March 8, 2005--According to the 14th-annual CCH Unscheduled Absence Survey, last-minute no-shows at work are at a five-year high. The study found that the absentee rate rose from 1.9% in 2003 to 2.4% in 2004. However, the average annual per-employee cost declined in 2004 to $610 dollars -- from $645 in 2003.
"This trend makes it all the more important to closely examine why employees aren't showing up for work and what work-life and absence control programs can be used to help stem the tide," Lori Rosen, an analyst at CCH Inc., a provider of employment law and human resource information, said.
According to the survey, 38% admitted their lack of attendance had to actually do with some type of illness. Surprisingly, a full 62% (the rest) came clean and cited "family issues" (23%), "personal needs" (18%) and "stress" (11%) as some of the reasons they were unable to attend work. Ten percent felt they needed a day off ("entitlement mentality") -- so they took one.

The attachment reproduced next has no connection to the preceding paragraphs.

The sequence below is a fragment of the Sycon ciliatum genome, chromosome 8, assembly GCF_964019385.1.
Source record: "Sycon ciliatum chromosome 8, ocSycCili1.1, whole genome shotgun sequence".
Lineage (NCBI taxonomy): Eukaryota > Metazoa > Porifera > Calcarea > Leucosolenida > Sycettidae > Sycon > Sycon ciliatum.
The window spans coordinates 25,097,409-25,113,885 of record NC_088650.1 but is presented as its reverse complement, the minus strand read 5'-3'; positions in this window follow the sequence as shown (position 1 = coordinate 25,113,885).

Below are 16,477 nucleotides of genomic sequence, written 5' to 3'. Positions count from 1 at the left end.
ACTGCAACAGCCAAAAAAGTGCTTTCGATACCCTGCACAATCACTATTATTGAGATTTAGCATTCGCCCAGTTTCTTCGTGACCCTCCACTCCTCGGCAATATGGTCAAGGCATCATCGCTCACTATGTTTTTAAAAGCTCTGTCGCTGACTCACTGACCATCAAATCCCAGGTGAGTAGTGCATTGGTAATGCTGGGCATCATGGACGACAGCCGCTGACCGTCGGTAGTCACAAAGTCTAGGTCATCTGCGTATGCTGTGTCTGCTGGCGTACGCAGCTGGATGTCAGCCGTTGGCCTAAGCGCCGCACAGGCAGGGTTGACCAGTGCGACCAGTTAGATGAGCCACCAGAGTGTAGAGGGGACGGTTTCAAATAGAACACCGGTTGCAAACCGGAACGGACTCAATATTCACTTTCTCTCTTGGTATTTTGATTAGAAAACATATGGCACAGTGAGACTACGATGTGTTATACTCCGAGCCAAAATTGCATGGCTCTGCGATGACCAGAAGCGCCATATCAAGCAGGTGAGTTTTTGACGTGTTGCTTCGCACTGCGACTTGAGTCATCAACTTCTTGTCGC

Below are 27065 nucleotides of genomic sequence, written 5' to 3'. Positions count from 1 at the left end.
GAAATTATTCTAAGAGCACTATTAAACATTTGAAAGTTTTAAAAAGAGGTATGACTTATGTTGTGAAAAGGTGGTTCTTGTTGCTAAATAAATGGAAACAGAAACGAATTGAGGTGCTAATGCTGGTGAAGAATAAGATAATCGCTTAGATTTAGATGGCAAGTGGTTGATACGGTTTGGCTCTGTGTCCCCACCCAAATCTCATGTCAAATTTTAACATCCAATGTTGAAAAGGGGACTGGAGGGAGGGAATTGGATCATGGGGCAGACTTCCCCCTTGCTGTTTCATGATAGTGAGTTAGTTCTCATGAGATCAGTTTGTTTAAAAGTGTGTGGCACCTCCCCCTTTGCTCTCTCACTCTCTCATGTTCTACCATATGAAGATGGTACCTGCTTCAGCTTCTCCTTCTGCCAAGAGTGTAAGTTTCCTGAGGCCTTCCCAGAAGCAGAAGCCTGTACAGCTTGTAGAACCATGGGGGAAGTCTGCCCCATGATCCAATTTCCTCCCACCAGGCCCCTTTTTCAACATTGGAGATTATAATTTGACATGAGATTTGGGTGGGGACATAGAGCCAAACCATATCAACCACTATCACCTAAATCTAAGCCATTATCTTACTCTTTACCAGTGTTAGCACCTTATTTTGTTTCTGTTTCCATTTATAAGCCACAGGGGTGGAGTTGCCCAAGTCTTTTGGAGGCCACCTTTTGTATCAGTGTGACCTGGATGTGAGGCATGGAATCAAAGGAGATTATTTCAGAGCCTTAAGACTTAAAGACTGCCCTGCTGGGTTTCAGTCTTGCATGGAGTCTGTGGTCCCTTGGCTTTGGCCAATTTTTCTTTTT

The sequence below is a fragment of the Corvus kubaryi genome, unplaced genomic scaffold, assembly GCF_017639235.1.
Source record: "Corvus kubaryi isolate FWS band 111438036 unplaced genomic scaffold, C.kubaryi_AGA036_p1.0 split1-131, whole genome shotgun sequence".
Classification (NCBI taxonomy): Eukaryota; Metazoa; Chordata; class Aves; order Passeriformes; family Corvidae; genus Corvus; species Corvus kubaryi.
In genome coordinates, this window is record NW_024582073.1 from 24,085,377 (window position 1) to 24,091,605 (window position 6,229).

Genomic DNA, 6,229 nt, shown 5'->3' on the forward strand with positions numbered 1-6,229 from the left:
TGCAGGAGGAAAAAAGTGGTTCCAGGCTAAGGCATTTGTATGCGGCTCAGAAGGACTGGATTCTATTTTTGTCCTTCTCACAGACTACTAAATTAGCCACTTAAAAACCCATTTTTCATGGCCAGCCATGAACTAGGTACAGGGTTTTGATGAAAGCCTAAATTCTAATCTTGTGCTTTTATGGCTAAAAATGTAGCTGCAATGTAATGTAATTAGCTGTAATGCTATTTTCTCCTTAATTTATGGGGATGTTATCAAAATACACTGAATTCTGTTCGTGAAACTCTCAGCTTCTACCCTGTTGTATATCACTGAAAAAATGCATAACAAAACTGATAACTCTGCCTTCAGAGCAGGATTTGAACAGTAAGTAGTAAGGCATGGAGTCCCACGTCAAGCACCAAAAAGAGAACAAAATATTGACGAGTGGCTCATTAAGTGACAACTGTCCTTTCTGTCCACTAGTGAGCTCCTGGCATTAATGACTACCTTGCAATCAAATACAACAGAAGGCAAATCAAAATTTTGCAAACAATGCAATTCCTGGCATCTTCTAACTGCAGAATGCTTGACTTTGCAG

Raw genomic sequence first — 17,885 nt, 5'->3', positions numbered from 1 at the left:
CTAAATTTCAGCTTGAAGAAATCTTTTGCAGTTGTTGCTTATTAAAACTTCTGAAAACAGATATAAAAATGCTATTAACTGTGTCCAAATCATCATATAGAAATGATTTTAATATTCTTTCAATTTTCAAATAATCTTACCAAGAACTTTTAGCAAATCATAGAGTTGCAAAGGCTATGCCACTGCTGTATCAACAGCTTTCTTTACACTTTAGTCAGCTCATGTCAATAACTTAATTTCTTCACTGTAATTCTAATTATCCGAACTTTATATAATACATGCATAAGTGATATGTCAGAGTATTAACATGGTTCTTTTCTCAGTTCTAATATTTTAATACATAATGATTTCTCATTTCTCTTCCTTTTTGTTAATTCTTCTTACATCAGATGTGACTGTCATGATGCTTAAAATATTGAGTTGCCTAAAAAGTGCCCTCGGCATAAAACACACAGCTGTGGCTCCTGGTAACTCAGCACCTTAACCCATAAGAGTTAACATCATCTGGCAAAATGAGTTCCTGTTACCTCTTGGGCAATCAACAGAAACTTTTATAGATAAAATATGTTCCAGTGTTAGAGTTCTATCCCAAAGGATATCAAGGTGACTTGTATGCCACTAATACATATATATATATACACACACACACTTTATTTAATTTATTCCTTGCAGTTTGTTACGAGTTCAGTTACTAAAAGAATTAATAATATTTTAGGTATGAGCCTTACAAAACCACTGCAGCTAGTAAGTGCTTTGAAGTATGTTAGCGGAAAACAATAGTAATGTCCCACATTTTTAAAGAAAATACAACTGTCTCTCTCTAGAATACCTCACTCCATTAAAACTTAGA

Low morale was listed as a possible reason for this unexpected spike in the absentee rate. Companies reporting "poor/fair" morale saw an increase in unscheduled absenteeism. Forty-three percent of those organizations that reported "poor/fair" morale consider absenteeism a "serious issue." In addition to this, more than 37% of companies with "poor/fair" morale reported an increase in use of the term "AWOL" as an employee description -- as opposed to 15% of companies with "good/very good" morale. The survey also pointed to the decrease in employer-offered "carry-over" sick time, perhaps encouraging employees to use their sick time before fiscal-year rollover.
Some solutions offered were increased offerings of flexible work schedules, telecommuting, perfect attendance awards, disciplinary action as well as implementation of an absentee control program, which 91% of the companies surveyed said they use. Verification of illness also received considerable support with 76% of companies admitting the use of such a program.
The study was conducted between June 30, 2004, and July 23, 2004, by Harris Interactive and surveyed 305 human resources executives in U.S. companies of various sizes in major industry segments.